### Example

Multiply.  $\displaystyle \frac{{{a}^{2}}-a-2}{5a}\cdot \frac{10a}{a+1}\,\,,\,\,\,\,\,\,a\,\ne \,\,-1\,,\,\,0$

State the product in simplest form.

### Example

Multiply.  $\frac{a^{2}+4a+4}{2a^{2}-a-10}\cdot\frac{a+5}{a^{2}+2a},\,\,\,a\neq-2,0,\frac{5}{2}$

State the product in simplest form.

Note that in the answer above, you cannot simplify the rational expression any further. It may be tempting to express the 5’s in the numerator and denominator as the fraction $\frac{5}{5}$, but these 5’s are terms because they are being added or subtracted. Remember that only common factors, not terms, can be regrouped to form factors of 1!

In the following video we present another example of multiplying rational expressions.

## Divide Rational Expressions

You’ve seen that you multiply rational expressions as you multiply numeric fractions. It should come as no surprise that you also divide rational expressions the same way you divide numeric fractions. Specifically, to divide rational expressions, keep the first rational expression, change the division sign to multiplication, and then take the reciprocal of the second rational expression.

Let’s begin by recalling division of numerical fractions.

$\frac{2}{3}\div\frac{5}{9}=\frac{2}{3}\cdot\frac{9}{5}=\frac{18}{15}=\frac{6}{5}$

Use the same process to divide rational expressions. You can think of division as multiplication by the reciprocal, and then use what you know about multiplication to simplify. Reciprocal Architecture

You do still need to think about the domain, specifically the variable values that would make either denominator equal zero. But there’s a new consideration this time—because you divide by multiplying by the reciprocal of one of the rational expressions, you also need to find the values that would make the numerator of that expression equal zero. Have a look.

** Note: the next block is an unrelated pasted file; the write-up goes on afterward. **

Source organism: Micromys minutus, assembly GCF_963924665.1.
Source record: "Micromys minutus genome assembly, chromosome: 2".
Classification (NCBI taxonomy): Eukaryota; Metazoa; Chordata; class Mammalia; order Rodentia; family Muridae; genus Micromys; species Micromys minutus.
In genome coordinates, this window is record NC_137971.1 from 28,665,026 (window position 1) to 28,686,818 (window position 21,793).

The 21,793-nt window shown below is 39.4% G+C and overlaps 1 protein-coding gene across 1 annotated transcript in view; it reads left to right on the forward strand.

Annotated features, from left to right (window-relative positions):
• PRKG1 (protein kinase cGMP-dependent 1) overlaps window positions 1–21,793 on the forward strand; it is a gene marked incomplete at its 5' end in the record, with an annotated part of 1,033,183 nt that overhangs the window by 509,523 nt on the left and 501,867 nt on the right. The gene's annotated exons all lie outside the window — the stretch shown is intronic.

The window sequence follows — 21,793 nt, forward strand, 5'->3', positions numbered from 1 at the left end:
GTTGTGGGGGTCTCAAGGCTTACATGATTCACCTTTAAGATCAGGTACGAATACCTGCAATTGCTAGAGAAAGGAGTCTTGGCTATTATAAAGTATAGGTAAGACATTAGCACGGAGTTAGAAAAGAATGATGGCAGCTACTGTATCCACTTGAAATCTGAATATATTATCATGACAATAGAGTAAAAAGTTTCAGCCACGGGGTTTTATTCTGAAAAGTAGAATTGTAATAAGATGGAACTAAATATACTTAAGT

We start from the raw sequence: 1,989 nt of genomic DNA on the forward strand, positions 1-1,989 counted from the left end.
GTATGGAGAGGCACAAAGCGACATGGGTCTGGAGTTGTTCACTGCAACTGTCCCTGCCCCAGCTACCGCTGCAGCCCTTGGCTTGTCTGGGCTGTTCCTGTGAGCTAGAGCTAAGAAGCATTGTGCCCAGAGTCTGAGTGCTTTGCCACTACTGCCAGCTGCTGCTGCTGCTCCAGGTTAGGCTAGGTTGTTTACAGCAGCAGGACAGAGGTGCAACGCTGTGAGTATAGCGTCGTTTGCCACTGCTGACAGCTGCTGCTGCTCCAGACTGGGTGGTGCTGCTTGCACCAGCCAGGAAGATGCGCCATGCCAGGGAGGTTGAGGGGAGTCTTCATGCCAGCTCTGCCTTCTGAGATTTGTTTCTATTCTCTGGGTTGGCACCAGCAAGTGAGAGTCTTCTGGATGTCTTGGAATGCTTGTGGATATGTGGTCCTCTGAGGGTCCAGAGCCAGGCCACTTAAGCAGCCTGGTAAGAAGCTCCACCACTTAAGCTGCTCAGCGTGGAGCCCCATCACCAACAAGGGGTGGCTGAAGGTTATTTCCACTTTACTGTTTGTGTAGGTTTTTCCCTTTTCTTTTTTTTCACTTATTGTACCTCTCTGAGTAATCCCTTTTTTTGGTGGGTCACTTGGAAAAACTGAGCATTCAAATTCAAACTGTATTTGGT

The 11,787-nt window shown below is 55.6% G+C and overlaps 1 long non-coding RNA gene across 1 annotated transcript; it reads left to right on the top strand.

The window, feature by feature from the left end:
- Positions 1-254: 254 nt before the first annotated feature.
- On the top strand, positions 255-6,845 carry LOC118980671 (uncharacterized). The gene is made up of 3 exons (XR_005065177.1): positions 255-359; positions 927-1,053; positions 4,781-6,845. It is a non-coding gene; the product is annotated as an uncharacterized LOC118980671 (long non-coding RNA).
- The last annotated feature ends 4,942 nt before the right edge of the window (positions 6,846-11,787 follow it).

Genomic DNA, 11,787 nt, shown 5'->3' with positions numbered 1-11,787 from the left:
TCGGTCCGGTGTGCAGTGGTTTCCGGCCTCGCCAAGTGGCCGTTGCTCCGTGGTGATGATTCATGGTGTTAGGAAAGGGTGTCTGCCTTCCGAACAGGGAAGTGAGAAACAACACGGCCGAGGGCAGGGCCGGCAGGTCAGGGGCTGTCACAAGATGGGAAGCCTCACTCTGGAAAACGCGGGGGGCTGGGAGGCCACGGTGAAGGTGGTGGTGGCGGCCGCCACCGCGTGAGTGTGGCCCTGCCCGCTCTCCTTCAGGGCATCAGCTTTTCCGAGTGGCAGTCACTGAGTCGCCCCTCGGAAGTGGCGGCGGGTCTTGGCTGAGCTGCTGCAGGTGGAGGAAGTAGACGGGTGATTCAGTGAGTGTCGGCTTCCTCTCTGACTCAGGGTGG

### Example

Identify the domain of the expression.  $\frac{5x^{2}}{9}\div\frac{15x^{3}}{27}$

Knowing how to find the domain may seem unimportant here, but it will help you when you learn how to solve rational equations. To divide, multiply by the reciprocal.

### Example

Divide.  $\frac{5x^{2}}{9}\div\frac{15x^{3}}{27}$

State the quotient in simplest form.

### Example

Divide.  $\frac{3x^{2}}{x+2}\div\frac{6x^{4}}{\left(x^{2}+5x+6\right)}$

State the quotient in simplest form, and express the domain of the expression.

Notice that once you rewrite the division as multiplication by a reciprocal, you follow the same process you used to multiply rational expressions.

In the video that follows, we present another example of dividing rational expressions.

## Add and Subtract Rational Expressions

In beginning math, students usually learn how to add and subtract whole numbers before they are taught multiplication and division. However, with fractions and rational expressions, multiplication and division are sometimes taught first because these operations are easier to perform than addition and subtraction. Addition and subtraction of rational expressions are not as easy to perform as multiplication because, as with numeric fractions, the process involves finding common denominators. By working carefully and writing down the steps along the way, you can keep track of all of the numbers and variables and perform the operations accurately. ## Adding and Subtracting Rational Expressions with Like Denominators